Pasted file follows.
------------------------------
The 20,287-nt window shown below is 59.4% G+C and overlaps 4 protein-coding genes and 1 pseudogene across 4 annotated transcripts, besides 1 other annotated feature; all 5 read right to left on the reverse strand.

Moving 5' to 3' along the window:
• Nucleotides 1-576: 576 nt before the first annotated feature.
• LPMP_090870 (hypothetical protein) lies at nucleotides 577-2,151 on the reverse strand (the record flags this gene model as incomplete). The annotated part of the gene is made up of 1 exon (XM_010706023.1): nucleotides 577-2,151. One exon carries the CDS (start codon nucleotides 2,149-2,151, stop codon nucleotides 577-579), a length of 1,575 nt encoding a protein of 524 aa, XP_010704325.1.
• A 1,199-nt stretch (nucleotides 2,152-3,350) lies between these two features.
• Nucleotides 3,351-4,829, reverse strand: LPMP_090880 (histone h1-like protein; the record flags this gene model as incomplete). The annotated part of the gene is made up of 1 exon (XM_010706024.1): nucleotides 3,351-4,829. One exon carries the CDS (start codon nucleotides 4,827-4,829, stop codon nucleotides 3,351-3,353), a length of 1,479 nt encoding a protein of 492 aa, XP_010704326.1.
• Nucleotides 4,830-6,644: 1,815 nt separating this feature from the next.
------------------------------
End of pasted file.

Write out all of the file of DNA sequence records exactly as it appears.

The 20,287-nt window shown below is 59.4% G+C and overlaps 4 protein-coding genes and 1 pseudogene across 4 annotated transcripts, besides 1 other annotated feature; all 5 read right to left on the reverse strand.

Moving 5' to 3' along the window:
• Nucleotides 1-576: 576 nt before the first annotated feature.
• LPMP_090870 (hypothetical protein) lies at nucleotides 577-2,151 on the reverse strand (the record flags this gene model as incomplete). The annotated part of the gene is made up of 1 exon (XM_010706023.1): nucleotides 577-2,151. One exon carries the CDS (start codon nucleotides 2,149-2,151, stop codon nucleotides 577-579), a length of 1,575 nt encoding a protein of 524 aa, XP_010704325.1.
• A 1,199-nt stretch (nucleotides 2,152-3,350) lies between these two features.
• Nucleotides 3,351-4,829, reverse strand: LPMP_090880 (histone h1-like protein; the record flags this gene model as incomplete). The annotated part of the gene is made up of 1 exon (XM_010706024.1): nucleotides 3,351-4,829. One exon carries the CDS (start codon nucleotides 4,827-4,829, stop codon nucleotides 3,351-3,353), a length of 1,479 nt encoding a protein of 492 aa, XP_010704326.1.
• Nucleotides 4,830-6,644: 1,815 nt separating this feature from the next.